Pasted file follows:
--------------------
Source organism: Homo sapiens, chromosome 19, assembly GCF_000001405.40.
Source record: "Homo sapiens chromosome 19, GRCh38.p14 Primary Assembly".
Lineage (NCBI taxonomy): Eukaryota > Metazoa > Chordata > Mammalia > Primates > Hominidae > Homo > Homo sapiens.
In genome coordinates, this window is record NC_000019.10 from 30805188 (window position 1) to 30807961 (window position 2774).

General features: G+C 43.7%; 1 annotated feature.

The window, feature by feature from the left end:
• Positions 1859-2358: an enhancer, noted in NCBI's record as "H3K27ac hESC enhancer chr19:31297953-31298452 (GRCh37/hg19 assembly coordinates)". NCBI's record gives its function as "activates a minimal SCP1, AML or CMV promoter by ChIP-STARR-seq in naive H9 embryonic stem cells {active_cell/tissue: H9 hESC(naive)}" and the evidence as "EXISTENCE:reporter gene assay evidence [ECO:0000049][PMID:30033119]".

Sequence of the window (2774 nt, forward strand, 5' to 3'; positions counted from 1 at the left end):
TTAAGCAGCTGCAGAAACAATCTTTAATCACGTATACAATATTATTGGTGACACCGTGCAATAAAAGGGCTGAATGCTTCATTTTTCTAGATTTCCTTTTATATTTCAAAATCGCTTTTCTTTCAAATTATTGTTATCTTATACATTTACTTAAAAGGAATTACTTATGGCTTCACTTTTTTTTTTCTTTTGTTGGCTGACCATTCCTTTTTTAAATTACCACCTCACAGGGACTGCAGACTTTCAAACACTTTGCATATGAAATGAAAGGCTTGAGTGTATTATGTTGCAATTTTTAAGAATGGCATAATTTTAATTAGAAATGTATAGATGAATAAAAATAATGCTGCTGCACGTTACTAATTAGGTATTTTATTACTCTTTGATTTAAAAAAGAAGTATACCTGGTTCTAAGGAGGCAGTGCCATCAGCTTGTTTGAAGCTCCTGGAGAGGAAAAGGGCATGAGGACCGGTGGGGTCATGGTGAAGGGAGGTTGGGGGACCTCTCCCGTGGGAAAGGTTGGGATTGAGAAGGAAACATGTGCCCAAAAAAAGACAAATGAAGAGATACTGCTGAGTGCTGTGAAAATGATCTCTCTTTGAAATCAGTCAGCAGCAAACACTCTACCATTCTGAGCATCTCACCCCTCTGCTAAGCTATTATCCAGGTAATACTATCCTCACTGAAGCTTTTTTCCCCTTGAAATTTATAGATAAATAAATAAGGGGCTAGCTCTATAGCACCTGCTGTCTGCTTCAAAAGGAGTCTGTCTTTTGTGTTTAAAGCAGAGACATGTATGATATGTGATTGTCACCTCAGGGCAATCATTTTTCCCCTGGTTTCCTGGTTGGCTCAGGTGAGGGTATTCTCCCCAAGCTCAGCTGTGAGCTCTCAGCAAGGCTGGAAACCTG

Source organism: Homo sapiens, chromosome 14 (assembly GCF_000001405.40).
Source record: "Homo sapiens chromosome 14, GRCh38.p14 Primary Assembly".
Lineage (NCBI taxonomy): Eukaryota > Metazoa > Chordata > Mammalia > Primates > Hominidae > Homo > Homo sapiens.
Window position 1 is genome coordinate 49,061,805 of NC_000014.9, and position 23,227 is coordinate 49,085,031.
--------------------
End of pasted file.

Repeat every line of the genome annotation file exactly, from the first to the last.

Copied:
Source organism: Homo sapiens, chromosome 19, assembly GCF_000001405.40.
Source record: "Homo sapiens chromosome 19, GRCh38.p14 Primary Assembly".
Lineage (NCBI taxonomy): Eukaryota > Metazoa > Chordata > Mammalia > Primates > Hominidae > Homo > Homo sapiens.
In genome coordinates, this window is record NC_000019.10 from 30805188 (window position 1) to 30807961 (window position 2774).

General features: G+C 43.7%; 1 annotated feature.

The window, feature by feature from the left end:
• Positions 1859-2358: an enhancer, noted in NCBI's record as "H3K27ac hESC enhancer chr19:31297953-31298452 (GRCh37/hg19 assembly coordinates)". NCBI's record gives its function as "activates a minimal SCP1, AML or CMV promoter by ChIP-STARR-seq in naive H9 embryonic stem cells {active_cell/tissue: H9 hESC(naive)}" and the evidence as "EXISTENCE:reporter gene assay evidence [ECO:0000049][PMID:30033119]".

Sequence of the window (2774 nt, forward strand, 5' to 3'; positions counted from 1 at the left end):
TTAAGCAGCTGCAGAAACAATCTTTAATCACGTATACAATATTATTGGTGACACCGTGCAATAAAAGGGCTGAATGCTTCATTTTTCTAGATTTCCTTTTATATTTCAAAATCGCTTTTCTTTCAAATTATTGTTATCTTATACATTTACTTAAAAGGAATTACTTATGGCTTCACTTTTTTTTTTCTTTTGTTGGCTGACCATTCCTTTTTTAAATTACCACCTCACAGGGACTGCAGACTTTCAAACACTTTGCATATGAAATGAAAGGCTTGAGTGTATTATGTTGCAATTTTTAAGAATGGCATAATTTTAATTAGAAATGTATAGATGAATAAAAATAATGCTGCTGCACGTTACTAATTAGGTATTTTATTACTCTTTGATTTAAAAAAGAAGTATACCTGGTTCTAAGGAGGCAGTGCCATCAGCTTGTTTGAAGCTCCTGGAGAGGAAAAGGGCATGAGGACCGGTGGGGTCATGGTGAAGGGAGGTTGGGGGACCTCTCCCGTGGGAAAGGTTGGGATTGAGAAGGAAACATGTGCCCAAAAAAAGACAAATGAAGAGATACTGCTGAGTGCTGTGAAAATGATCTCTCTTTGAAATCAGTCAGCAGCAAACACTCTACCATTCTGAGCATCTCACCCCTCTGCTAAGCTATTATCCAGGTAATACTATCCTCACTGAAGCTTTTTTCCCCTTGAAATTTATAGATAAATAAATAAGGGGCTAGCTCTATAGCACCTGCTGTCTGCTTCAAAAGGAGTCTGTCTTTTGTGTTTAAAGCAGAGACATGTATGATATGTGATTGTCACCTCAGGGCAATCATTTTTCCCCTGGTTTCCTGGTTGGCTCAGGTGAGGGTATTCTCCCCAAGCTCAGCTGTGAGCTCTCAGCAAGGCTGGAAACCTG

Source organism: Homo sapiens, chromosome 14 (assembly GCF_000001405.40).
Source record: "Homo sapiens chromosome 14, GRCh38.p14 Primary Assembly".
Lineage (NCBI taxonomy): Eukaryota > Metazoa > Chordata > Mammalia > Primates > Hominidae > Homo > Homo sapiens.
Window position 1 is genome coordinate 49,061,805 of NC_000014.9, and position 23,227 is coordinate 49,085,031.